Unwrapping objects in a box from green tissue paper, another guest revealed two small artifacts — a fractured piece of a pipe, and a clear, slightly cracked inkpot. On the paper was a hand-drawn map, showing where she had dug these mysterious, delicate objects from the ground many moons ago (which interestingly, was only about a 10-minute walk from where our event was held). She speculated where they might have come from, who might have owned them, why they had ended up buried in the earth. In fact, it is through speculation that these things came to have a story, and an imagined history. She also pondered what we would find if we kept digging, what other things could we unearth, what other (hi)stories could we conjure? Surely, she suggested, you could write a book about it all.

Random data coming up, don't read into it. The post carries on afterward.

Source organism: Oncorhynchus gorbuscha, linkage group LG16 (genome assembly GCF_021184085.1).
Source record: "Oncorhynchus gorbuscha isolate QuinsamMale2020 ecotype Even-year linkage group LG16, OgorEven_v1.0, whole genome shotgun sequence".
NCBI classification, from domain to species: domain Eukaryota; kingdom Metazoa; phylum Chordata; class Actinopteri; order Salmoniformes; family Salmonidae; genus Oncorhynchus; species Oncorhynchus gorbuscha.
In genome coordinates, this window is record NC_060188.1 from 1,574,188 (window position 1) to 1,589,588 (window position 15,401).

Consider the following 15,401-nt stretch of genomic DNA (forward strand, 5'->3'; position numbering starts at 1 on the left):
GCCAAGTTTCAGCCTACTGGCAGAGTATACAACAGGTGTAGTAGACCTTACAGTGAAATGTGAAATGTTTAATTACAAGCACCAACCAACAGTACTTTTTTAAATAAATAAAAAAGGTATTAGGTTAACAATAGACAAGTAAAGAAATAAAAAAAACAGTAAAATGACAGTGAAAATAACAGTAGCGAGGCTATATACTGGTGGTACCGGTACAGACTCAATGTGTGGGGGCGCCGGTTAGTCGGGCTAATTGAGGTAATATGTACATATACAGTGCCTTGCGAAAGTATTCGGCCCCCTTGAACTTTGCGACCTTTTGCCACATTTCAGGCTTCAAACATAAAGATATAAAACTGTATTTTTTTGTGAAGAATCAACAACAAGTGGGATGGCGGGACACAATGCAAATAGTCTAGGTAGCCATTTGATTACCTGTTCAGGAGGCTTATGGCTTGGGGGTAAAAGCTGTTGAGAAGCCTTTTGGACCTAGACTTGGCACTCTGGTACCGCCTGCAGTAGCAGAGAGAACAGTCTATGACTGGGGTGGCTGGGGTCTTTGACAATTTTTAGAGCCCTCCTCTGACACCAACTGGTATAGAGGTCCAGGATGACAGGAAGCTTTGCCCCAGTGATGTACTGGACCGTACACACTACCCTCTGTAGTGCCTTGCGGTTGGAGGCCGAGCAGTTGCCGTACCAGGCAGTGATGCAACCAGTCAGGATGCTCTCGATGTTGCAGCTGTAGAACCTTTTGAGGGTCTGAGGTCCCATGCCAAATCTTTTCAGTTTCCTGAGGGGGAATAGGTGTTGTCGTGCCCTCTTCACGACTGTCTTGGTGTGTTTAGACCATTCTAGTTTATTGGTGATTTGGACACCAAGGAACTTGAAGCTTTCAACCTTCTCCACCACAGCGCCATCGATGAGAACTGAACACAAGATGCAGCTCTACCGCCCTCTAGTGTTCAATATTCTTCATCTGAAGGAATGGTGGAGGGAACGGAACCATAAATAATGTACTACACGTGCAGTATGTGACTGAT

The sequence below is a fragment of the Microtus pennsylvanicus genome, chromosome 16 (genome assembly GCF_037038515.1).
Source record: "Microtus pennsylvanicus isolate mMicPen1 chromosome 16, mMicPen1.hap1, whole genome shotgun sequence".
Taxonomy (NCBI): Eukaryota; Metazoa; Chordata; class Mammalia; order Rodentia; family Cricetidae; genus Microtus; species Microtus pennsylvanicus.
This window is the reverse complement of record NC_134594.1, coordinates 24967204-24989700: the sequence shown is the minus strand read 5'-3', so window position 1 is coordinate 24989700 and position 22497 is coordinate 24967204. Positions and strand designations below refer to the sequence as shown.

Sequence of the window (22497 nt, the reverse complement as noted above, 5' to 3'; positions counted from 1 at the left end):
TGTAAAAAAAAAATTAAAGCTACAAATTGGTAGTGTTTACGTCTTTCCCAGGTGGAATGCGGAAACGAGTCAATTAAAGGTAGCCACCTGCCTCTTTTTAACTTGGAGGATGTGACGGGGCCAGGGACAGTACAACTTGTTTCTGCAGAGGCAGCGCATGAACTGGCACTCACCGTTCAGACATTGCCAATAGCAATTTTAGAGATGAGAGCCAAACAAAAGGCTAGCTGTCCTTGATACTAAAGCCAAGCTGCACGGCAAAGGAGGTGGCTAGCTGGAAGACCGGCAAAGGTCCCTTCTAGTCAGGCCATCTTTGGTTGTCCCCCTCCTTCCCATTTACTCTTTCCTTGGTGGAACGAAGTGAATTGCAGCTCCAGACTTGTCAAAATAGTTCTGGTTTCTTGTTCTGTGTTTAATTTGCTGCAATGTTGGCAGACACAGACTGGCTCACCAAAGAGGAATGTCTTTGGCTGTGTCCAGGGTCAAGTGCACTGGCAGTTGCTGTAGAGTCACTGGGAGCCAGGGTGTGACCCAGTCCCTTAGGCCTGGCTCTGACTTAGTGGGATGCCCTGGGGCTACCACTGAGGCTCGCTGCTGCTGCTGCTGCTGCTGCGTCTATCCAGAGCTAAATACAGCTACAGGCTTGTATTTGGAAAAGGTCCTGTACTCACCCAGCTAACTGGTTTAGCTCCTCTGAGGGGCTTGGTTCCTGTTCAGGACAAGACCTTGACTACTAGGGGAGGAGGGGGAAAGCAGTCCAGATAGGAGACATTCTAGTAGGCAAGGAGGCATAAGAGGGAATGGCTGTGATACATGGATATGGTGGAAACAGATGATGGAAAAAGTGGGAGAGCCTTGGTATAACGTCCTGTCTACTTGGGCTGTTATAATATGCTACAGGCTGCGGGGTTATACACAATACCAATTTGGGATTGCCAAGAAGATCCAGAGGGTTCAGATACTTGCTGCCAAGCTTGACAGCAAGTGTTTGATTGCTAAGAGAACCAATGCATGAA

Stories of our selves
Another major theme was the stories of our selves, past and present. One guest brought a journal from her teenage years that brought back humorous memories of romantic optimism, but also made her (and via discussion, the whole room) wonder about the nature of our selves over time. Do we recognize the self that exists within a journal’s bounds? When we move/change/grow, do we ever remain the same? What of our public and private selves? For whom do we write and represent the self? Is it for ourselves or others? For whom do we change? What happens when our journeys create multiple, fragmented selves? And what would it take to piece them back together?